Attention Webster’s, we have a new “bad” word up for review. Please update your definition accordingly; file it under synonyms for “nonsense” and also under discourse related to “I’m sorry.” This word has recently been banned from my house; well, at least from the standard set of replies held within the vocabulary range of my children anyway. It is a new form of profanity, born of hypocrisy and indicative of a vague awareness coupled with a non-committal agreement of terms.
What is the word? Considering my arsenal of profanic expressions it’s safe to assume it’s not an actual “bad” word. Good call, on your list of things to do today you can already check off “make reasonable deductions and draw logical conclusions.” Phew. Hard work. The word, drumroll please. . . is
Bluck. Add that word to the list of things with which I have a negative association and to which I am working on my response.
Why? I mean, isn’t that a fairly universal word with majoritively positive associations and connotations? Sure. Sure it is. Or. . . not.
What does “okay” really mean? In my house (and life), apparently, it means very little. To help you understand this, consider the following exchanges
Me to Rory, my 5 (almost 6) year old son: “Rory, please get dressed.”
Me to Rory, who has his pajama shirt off and sprawled across the bedroom floor. . . just like he is:
“I asked you to get dressed. Get off the floor please.”
Me to Rory, who is now fully engaged in his favorite morning activity of . . . naked lego time. Pajamas are crumpled up on the floor, underpants and all. Captain Distracted is busy engineering new modes of linking block transportation): “Rory. GET.DRESSED.NOW.Please.”
Me to Rory, who is now wearing pants and a stocking hat, but no shirt, socks or shoes, working the Jersey shore (winter edition) apparently: “Seriously kid. We are leaving this house in five minutes. PUTYOURCLOTHESONRIGHTNOW.”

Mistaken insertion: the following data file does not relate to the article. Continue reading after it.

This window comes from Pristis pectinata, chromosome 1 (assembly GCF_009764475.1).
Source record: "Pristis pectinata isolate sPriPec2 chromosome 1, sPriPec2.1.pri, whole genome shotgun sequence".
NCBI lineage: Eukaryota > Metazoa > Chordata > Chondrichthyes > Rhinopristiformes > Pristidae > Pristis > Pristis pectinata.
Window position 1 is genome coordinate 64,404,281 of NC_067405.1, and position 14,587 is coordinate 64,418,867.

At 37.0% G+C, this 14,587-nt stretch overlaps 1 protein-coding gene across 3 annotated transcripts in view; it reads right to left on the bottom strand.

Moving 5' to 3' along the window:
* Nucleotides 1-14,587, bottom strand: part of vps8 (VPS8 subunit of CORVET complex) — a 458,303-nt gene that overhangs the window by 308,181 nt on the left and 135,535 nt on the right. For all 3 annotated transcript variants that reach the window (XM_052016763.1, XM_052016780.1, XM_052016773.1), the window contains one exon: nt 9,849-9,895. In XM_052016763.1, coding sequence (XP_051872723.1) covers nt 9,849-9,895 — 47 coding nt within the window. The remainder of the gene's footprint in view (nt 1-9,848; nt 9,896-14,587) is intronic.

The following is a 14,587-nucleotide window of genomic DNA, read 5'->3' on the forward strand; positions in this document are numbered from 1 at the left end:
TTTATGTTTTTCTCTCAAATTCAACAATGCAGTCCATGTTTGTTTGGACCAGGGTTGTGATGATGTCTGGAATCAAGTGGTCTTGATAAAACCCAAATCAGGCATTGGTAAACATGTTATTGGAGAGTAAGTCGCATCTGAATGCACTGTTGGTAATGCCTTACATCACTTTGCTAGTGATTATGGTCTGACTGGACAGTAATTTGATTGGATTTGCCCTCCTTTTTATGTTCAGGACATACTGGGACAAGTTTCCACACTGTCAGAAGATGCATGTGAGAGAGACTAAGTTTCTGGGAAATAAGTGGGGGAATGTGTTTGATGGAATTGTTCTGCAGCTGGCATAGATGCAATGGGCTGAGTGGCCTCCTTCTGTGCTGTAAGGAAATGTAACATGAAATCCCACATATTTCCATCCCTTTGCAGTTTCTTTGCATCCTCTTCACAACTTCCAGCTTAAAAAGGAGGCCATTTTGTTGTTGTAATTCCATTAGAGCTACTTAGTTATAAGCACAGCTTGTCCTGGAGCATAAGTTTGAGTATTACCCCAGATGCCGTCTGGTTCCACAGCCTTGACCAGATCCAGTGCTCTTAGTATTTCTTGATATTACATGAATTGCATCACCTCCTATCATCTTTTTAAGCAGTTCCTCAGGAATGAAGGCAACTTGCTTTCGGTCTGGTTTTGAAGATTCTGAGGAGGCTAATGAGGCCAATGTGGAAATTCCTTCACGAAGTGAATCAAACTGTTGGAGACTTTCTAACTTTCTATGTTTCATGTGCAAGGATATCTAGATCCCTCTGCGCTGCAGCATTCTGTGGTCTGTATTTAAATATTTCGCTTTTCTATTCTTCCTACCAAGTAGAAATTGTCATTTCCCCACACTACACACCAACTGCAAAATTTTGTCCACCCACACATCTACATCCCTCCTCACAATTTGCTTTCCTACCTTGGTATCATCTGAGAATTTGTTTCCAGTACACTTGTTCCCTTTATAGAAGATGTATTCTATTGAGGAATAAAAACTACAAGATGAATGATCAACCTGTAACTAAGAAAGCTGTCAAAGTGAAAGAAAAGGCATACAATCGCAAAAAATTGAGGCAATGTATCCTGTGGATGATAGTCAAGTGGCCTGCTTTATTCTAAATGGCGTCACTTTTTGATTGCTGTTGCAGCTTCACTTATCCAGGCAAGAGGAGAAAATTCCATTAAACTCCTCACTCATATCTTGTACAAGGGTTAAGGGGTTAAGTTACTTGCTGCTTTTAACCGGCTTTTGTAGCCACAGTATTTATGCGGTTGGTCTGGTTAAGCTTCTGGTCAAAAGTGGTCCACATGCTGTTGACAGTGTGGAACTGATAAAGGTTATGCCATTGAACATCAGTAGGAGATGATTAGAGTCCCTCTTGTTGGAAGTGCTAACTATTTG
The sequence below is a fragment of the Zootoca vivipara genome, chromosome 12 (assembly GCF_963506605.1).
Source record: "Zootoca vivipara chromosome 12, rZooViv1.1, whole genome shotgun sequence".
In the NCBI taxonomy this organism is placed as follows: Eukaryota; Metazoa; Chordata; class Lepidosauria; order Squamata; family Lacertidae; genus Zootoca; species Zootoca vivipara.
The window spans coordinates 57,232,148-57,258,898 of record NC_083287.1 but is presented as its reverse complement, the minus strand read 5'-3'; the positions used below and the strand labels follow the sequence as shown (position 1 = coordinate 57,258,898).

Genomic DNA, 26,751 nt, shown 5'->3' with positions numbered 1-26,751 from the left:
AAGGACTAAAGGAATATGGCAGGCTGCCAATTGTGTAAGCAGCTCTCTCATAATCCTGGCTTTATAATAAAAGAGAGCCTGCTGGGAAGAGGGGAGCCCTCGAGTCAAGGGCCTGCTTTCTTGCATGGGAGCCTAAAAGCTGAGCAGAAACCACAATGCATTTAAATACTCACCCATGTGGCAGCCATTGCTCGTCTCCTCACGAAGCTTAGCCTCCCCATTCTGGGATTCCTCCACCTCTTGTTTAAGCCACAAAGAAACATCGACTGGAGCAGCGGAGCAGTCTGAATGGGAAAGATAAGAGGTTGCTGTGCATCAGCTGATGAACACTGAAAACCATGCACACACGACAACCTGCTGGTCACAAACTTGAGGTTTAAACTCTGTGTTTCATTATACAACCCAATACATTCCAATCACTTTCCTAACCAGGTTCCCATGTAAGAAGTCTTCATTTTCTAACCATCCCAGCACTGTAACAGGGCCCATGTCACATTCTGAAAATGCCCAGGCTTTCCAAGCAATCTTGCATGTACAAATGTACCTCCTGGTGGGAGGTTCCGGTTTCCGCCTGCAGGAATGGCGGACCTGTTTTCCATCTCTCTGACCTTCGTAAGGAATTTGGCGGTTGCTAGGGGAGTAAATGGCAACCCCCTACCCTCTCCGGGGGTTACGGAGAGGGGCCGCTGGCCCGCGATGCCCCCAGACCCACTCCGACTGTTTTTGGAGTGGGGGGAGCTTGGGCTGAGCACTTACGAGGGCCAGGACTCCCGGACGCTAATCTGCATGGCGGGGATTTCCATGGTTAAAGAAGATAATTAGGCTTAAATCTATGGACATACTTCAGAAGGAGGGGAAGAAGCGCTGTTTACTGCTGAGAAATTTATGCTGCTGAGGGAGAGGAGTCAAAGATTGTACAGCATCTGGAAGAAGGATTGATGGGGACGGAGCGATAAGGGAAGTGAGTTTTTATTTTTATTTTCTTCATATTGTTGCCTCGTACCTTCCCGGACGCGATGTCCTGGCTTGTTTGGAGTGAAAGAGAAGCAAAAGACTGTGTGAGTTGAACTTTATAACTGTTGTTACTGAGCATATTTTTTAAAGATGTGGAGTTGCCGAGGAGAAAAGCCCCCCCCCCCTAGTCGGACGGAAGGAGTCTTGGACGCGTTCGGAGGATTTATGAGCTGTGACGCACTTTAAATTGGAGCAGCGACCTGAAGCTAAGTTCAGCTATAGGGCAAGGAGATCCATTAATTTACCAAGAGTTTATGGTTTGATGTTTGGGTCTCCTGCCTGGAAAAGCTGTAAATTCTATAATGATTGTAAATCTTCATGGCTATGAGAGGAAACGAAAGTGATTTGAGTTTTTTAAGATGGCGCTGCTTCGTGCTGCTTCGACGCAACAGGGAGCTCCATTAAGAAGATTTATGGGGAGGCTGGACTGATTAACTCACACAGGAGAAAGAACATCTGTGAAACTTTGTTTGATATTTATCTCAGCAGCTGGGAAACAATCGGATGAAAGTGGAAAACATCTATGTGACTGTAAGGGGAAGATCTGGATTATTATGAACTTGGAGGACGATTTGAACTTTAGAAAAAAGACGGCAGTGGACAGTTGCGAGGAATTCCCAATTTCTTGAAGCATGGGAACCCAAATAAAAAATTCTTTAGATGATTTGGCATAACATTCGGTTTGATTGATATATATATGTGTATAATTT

Me, standing arms crossed, staring down Rory, who is, still shirtless, and looking up guiltily from the pile of legos at his feet: “We are walking out of the house little boy – 60 seconds.”
Rory: Silence. no movement. Avoiding eye contact. Long dramatic pause . . . “Okay.
Me to Madison, my eight year old, who is reading on the floor: “Maddi, please put your book away and make your bed.”
5 minutes later
Me to Madison, who is still reading and also still on the floor “Madison. Bed. Make it please.”
Madison: “Okay, sorry”
5 minutes later
Me to Madison, who is still reading but has moved from the floor to the ladder of her bunk bed “Madison. Put the book down and make your bed please.”
3 minutes later
Me to Madison, who is now engaged in literary bliss under the covers of the bed fort she has managed to create with one hand. “Madison. I think it will work better if you aren’t IN the bed while you make it. It might also help if you PUTTHEBOOKDOWN.”
Madison: “Okay. Sorry”
1 minute later
Me, standing in the doorway, arms crossed (this is my favorite place in the house, apparently) to Madison, who has the book down . . . on her pillow with her butt up in the air as she reads it, child’s pose style. “Mad-i-son. Please give me the book. We are not doing yoga reading right now. Make your bed.”
Madison: “Okay. Sorry Mommy”
Madison and Rory to me, who is currently seated in the cockpit of Air Traffic Control (yeah, so, my kitchen table), finishing a keynote presentation for my lecture the next morning “Mom, we are ready for our story now.”
5 minutes later
Madison and Rory to me, who is still at the table, still typing, and still not done with that presentation : “Mom, we have our book picked out . . .”
8 minutes later
Madison and Rory to me, who looks remarkably exactly the same as she did five minutes ago, ass still glued to the dining chair, fingers still in rapid fire mode: “Mom. . . are you um. . . going to read to us tonight?”
5 seconds after that
Me: “Wait, what? Am I going to read? Yeah. Okay. Just a second.”
10 minutes later